We have a Jotul Woodburning stove on which we burn dry, well seasoned wood. Gases go up through a stainless steel flexible chimney liner and the stove draws well and burns well. The chimney is capped with a metal cowl to keep birds out and prevent rain pouring down.We find that bits of black debris drop down the steel liner and need emptying frequently from the base of the liner. This is easy to do, but the big problem is that sometimes if the stove has not been lit for a few days there is also an accumulation of black liquid at the base of the liner which smells of tar. The house smells dreadful. This happenend recently when we were away, and neighbours tell us there was no rain during our absence.The chimney through which the liner passes is built of thick stone. We have tried three different designs of cowl covers in the belief that driving rain may have been the problem. None have fixed the problem. Gases exit the burner at the rear and then pass through a right angled bend to rise vertically through the liner. Water and debris collect in the sump at the base of this right angled connection. Can anyone suggest what is wrong?
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Re: Water and debris in flue liner of Jotul Stove
You should have a swept T connector at the base, with the sweep going from the stove upwards, but the other end of the T going into a removable cap - or very short length of pipe. If you only have a standard bend - replace it with the T.
This is actually normal for wood burners. In an unlined chimney, the lighter "tar" fractions from the wood would soak into the brickwork, and show through the wall in a few years. In a lined system - they have to go somewhere, and usually condense inside the flue - running back down to the base.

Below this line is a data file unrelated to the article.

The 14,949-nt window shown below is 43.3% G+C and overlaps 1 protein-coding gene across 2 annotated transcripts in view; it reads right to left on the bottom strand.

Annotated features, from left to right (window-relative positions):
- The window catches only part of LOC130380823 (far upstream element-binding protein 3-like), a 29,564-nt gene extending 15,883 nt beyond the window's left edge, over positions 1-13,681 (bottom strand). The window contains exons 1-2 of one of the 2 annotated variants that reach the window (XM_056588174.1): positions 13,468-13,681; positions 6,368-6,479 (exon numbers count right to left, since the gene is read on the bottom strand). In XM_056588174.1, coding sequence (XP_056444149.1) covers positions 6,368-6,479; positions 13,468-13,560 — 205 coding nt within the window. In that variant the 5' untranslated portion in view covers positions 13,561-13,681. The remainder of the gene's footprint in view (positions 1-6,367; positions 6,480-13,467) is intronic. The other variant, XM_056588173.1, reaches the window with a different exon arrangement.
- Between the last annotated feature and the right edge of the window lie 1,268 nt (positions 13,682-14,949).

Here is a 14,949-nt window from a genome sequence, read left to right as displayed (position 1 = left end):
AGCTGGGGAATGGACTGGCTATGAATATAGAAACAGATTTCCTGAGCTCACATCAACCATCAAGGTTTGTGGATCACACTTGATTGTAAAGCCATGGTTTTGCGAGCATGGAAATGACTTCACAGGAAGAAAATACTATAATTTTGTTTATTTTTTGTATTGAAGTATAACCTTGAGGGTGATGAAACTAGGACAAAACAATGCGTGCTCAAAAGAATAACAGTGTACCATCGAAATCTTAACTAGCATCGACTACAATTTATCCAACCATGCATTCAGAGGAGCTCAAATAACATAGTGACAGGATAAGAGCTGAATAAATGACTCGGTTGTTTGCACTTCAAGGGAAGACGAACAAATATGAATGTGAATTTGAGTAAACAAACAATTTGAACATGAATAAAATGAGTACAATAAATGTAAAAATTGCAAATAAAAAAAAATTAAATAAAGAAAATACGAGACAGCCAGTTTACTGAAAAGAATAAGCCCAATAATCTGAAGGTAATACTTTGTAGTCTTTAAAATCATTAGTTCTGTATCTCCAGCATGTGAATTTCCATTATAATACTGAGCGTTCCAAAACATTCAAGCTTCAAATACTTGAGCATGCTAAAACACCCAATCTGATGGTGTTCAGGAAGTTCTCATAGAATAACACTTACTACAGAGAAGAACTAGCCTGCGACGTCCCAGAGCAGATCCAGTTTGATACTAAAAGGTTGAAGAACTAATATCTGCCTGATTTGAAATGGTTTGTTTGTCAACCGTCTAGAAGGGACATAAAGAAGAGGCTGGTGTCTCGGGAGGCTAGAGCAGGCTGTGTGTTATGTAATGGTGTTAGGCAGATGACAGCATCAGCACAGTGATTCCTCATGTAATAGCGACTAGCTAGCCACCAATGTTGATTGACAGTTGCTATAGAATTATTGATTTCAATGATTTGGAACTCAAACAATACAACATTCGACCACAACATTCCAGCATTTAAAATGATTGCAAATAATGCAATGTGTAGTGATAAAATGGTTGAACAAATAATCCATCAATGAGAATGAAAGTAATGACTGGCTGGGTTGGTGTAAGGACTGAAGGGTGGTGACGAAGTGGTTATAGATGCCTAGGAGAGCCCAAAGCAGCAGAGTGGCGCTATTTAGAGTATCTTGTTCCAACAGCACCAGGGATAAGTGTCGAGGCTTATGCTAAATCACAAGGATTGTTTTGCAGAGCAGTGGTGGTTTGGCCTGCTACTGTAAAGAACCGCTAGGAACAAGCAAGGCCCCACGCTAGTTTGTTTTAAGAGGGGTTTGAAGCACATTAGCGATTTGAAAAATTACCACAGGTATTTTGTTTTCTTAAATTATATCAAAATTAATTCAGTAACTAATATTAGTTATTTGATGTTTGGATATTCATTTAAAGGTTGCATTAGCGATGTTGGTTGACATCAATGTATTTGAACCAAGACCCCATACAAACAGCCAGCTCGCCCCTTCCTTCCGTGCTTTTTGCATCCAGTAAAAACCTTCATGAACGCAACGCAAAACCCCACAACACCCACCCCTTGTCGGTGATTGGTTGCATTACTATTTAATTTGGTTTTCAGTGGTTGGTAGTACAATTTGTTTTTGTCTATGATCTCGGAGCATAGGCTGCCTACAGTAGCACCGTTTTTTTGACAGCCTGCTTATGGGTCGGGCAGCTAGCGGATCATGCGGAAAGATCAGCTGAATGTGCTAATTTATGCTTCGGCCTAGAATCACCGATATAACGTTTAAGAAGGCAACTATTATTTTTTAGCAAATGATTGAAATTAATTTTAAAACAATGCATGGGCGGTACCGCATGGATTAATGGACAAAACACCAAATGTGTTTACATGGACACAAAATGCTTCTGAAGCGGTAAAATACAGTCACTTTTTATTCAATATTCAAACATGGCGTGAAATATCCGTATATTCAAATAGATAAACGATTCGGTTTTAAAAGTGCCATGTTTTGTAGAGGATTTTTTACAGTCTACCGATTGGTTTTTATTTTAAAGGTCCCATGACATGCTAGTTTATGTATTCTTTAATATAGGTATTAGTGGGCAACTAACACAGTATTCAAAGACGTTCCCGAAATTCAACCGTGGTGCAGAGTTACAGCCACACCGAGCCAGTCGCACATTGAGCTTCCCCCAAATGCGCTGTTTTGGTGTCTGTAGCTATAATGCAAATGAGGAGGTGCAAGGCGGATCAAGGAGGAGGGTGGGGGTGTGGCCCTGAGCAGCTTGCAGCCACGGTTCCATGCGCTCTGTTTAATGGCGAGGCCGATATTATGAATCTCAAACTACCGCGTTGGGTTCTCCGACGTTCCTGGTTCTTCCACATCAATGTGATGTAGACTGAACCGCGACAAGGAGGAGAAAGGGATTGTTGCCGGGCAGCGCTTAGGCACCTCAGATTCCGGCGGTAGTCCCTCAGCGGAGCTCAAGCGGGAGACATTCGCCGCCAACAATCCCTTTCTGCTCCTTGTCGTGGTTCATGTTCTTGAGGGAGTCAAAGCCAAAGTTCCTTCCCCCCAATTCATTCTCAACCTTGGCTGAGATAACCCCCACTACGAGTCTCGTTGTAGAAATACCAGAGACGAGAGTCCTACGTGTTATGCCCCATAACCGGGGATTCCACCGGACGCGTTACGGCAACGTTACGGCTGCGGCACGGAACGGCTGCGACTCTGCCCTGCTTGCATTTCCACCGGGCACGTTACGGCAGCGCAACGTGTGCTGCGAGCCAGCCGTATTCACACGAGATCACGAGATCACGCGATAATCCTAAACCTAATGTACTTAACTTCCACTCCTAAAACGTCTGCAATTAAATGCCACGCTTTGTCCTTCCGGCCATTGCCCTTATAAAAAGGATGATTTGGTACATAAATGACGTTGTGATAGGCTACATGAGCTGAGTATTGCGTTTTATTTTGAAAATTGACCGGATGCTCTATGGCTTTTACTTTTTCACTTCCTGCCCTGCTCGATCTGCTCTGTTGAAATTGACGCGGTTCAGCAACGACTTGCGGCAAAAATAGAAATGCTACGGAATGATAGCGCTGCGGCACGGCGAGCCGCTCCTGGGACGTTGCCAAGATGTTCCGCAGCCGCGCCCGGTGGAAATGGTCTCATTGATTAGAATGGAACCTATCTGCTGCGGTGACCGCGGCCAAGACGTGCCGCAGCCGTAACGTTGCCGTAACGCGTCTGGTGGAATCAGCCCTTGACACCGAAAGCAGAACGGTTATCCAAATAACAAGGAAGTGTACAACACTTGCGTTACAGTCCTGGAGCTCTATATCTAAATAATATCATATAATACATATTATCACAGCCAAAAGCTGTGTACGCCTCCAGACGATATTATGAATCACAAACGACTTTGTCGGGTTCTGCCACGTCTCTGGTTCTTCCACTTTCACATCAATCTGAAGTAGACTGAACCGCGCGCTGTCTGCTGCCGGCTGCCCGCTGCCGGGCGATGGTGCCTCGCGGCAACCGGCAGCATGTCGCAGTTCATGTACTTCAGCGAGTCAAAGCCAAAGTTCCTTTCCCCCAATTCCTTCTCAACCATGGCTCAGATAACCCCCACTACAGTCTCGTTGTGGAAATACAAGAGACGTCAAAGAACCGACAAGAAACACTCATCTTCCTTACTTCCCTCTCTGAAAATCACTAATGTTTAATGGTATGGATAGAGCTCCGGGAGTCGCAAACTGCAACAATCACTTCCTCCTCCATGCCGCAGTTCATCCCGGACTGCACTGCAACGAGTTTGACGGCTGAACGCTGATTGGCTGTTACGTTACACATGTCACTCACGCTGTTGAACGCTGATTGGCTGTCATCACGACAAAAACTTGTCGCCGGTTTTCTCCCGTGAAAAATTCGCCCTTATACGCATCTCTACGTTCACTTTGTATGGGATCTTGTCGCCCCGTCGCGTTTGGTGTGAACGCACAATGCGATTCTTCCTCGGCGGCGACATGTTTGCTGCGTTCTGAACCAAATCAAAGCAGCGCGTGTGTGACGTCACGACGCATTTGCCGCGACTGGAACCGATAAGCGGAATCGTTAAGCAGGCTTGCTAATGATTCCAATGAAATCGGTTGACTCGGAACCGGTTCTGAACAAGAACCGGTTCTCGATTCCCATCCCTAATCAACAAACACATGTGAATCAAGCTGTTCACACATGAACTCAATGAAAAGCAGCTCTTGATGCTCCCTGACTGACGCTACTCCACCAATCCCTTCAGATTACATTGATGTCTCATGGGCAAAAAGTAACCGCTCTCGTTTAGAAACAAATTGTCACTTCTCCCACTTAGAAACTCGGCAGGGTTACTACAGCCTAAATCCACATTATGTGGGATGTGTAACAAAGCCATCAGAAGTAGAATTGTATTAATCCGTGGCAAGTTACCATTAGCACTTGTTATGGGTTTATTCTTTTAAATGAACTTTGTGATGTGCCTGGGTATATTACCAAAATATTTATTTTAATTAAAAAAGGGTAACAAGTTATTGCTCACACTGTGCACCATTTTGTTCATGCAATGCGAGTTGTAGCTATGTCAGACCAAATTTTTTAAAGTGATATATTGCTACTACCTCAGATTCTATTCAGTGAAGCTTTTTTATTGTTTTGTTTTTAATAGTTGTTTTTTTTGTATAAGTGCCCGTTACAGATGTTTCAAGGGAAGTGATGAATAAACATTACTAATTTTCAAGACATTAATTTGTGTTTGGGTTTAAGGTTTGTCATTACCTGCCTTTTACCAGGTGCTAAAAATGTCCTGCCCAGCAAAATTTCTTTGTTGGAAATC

The "chinese hat" style cap is actually very good for everything except sideways hail.
Sorry - but it's the nature of the fuel. It is possible to use a clay based absorbent at the base - Cat litter is actually fine.
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To burn properly, it needs proper combustion air and proper draft. Draft is effected by the size and height of the flue the appliance is connected to and by how much combustion air is available. The appliance flue connection should not be reduced to fit a smaller chimney size. That is, an 8" flue should not have an 8 x 6 reducer to vent it into a 6" chimney.
The wood you are burning could contribute to a poorly burning fire. To burn properly, the wood needs to have been "seasoned" for a minimum of 1 year or close to it. Two years is even better. "Green"
or freshly cut wood contains an unbelieveable amount of moisture in it and a tremendous amount of the heat is wasted just "preheating" the wood to the temperature that causes it to release gasses for ignition.
I don't know the style or model of your Buck, but all wood burning appliances should have combustion air dampers of either a sliding design, rotating round design or hinged design with handle at the bottom front of the firebox. I'm sure there are some fancy new designs that have air piped in from outside the structure.
Every wood fired stove, fireplace or furnace has its own idiosyncrasies and its up to the user to determine what's required for making it operate as designed.